MS HARF: Which we, of course, don’t support.

QUESTION: — a serious kerfuffle going on between Israel and France over Orange Telecom and its relationship with —

MS HARF: I saw that.

QUESTION: I realize that the U.S. is not a direct party to this, but I just wanted to make sure or to find out if the U.S. position on the wisdom or the ethics of such divestment or – of BDS is the same. Is it?

MS HARF: It is the same.

QUESTION: So that means that you oppose it.

MS HARF: Correct. Now, let – I haven’t —


MS HARF: — talked to anyone about this specific – I saw the news reports. I haven’t talked to anyone about this specifically, but our position in general on the issue has not changed.

QUESTION: Does that mean that you are still advising or urging European governments or governments anywhere against – or telling them that you think that it’s a bad idea to do this?

MS HARF: I think we make our position clear. I don’t have —


MS HARF: — any specifics, again, on this case to share with you.

QUESTION: Because during the Israeli election campaign, there was a lot of talk and a lot of friction between here and Israel, and a lot of discussion within the Administration about looking into perhaps new – looking into revising how you approached the idea of an Israeli-Palestinian peace agreement, and that you – tactics and strategies might change.

MS HARF: Right. That hasn’t – that issue, though, has not changed, the —

QUESTION: So – okay, so —

MS HARF: — boycott issue.

QUESTION: So the – okay, so —

MS HARF: Our position on the boycott issue has not changed.

QUESTION: So that is not part of the – first of all, I mean, is that review going on?

MS HARF: It wasn’t sort of an official review. I know we talked about this at the time, but we were looking at what the next steps were going to look like. We needed Prime Minister Netanyahu to form a government. We need to see sort of what steps each of the sides are willing to take before, I think, we determine what the best path forward is.

QUESTION: So in other words, it’s still possible that you – that the Administration might change its mind about whether or not this is —

MS HARF: On boycotts?



QUESTION: Or no? That’s off the table?

MS HARF: I would seriously doubt that.

QUESTION: Okay. And do you know if, in this case, because there – the French Government does have a stake in this company, if there has been any contact between —

MS HARF: I do not know.

QUESTION: Can you check?

MS HARF: I can check. I can, yes.

QUESTION: And do you have any comment on this specific incident? Because Prime Minister Netanyahu is – well, let’s say he’s not pleased, to put it mildly.

MS HARF: I don’t – again, I haven’t talked to our team about this specific incident, so let me check with them after the briefing.

Yes, Nicolas.

QUESTION: So to follow up on Matt’s question, so this is your position in general, even if Orange and – the French Government has not reacted, I think, but even if Orange said that its decision has nothing to do with politics and it’s because they didn’t want to have their brand in Israel when they – where they don’t have a network?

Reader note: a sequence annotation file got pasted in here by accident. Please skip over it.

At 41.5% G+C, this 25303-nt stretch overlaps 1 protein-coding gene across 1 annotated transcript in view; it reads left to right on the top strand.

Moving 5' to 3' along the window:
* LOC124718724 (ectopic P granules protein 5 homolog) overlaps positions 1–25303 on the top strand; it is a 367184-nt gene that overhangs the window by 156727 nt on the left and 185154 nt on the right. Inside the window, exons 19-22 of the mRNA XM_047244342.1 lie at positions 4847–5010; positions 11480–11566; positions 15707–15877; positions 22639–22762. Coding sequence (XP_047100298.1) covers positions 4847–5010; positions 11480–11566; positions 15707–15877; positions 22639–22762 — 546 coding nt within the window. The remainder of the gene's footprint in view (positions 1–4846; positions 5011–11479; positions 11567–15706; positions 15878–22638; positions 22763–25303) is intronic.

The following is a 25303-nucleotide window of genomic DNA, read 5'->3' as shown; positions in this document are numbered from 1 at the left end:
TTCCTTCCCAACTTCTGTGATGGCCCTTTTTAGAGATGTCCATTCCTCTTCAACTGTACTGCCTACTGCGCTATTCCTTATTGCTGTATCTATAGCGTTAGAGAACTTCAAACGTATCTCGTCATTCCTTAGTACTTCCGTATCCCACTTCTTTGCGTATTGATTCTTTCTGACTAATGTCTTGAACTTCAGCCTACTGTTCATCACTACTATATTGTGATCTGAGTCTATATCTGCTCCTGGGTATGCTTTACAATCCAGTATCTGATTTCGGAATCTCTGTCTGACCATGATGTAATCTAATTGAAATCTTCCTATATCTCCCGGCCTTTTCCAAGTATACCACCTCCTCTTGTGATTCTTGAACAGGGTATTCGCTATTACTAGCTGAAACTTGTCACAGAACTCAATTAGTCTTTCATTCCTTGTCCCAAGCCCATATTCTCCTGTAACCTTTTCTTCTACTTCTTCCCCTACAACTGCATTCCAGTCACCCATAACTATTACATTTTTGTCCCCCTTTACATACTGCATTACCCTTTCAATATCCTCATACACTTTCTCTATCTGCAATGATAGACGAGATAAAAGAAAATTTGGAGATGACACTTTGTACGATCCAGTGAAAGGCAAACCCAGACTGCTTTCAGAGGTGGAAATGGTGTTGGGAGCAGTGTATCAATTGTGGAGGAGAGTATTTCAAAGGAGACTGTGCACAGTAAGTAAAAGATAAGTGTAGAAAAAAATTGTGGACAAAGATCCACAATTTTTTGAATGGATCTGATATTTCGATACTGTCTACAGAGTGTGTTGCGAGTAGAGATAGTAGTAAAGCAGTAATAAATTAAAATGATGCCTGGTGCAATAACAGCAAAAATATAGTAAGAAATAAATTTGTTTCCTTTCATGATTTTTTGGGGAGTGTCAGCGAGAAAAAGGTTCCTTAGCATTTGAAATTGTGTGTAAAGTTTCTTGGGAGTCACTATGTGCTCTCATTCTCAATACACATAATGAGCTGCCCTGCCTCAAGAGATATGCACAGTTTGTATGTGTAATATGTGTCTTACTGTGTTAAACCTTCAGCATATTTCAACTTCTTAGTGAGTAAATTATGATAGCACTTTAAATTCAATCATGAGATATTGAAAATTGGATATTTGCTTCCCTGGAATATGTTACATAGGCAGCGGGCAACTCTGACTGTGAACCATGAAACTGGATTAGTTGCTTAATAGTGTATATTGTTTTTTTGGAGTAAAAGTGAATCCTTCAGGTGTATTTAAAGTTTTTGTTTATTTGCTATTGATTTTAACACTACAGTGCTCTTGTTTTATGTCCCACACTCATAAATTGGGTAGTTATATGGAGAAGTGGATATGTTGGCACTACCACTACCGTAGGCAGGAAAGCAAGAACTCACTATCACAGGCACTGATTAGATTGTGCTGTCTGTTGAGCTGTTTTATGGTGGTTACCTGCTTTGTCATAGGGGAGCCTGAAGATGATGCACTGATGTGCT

MS HARF: Well, that’s why I don’t want to comment on the specific case because I just haven’t talked to our team about it and I’m not familiar with all the specifics. In general, though, our issue – our position on boycotts hasn’t changed, but let me talk to them about – I understand there’s some complexity to this issue.

QUESTION: But – and when you say that, it is also, though, the position of the Administration that private companies can do business, or foreign governments can do business or recognize —

MS HARF: Correct.

QUESTION: — countries or – what – it’s up to them.

MS HARF: Right, as long as – right. I mean —

QUESTION: So that – so —

MS HARF: — as long as something’s not prohibited for a reason, but yes.

QUESTION: Right. But with that in mind, can you find out – I mean, because then – if that’s the case, I don’t understand why you would be urging foreign governments not to do this.

MS HARF: Well, I’m not sure that we are.

QUESTION: Right, okay. So that’s —

MS HARF: So that’s what – I will check on all of this, I promise.

QUESTION: Thank you.

MS HARF: Yes, go ahead.

QUESTION: On Iraq, actually, could you give us a sense of the significance of the pledge of allegiance from various Sunni tribes in Anbar province to ISIL?

MS HARF: Well, I appreciate the question, certainly. I think that, quite frankly, I’m not sure exactly what sheikhs or leaders you’re referring to specifically. We’ve said since the beginning of this crisis that the situation in Anbar is complex. Many top Sunni leaders are supporting the government in their efforts against ISIL; some don’t. So it’s pretty complex, and I wouldn’t want to categorize everyone, certainly, in one way.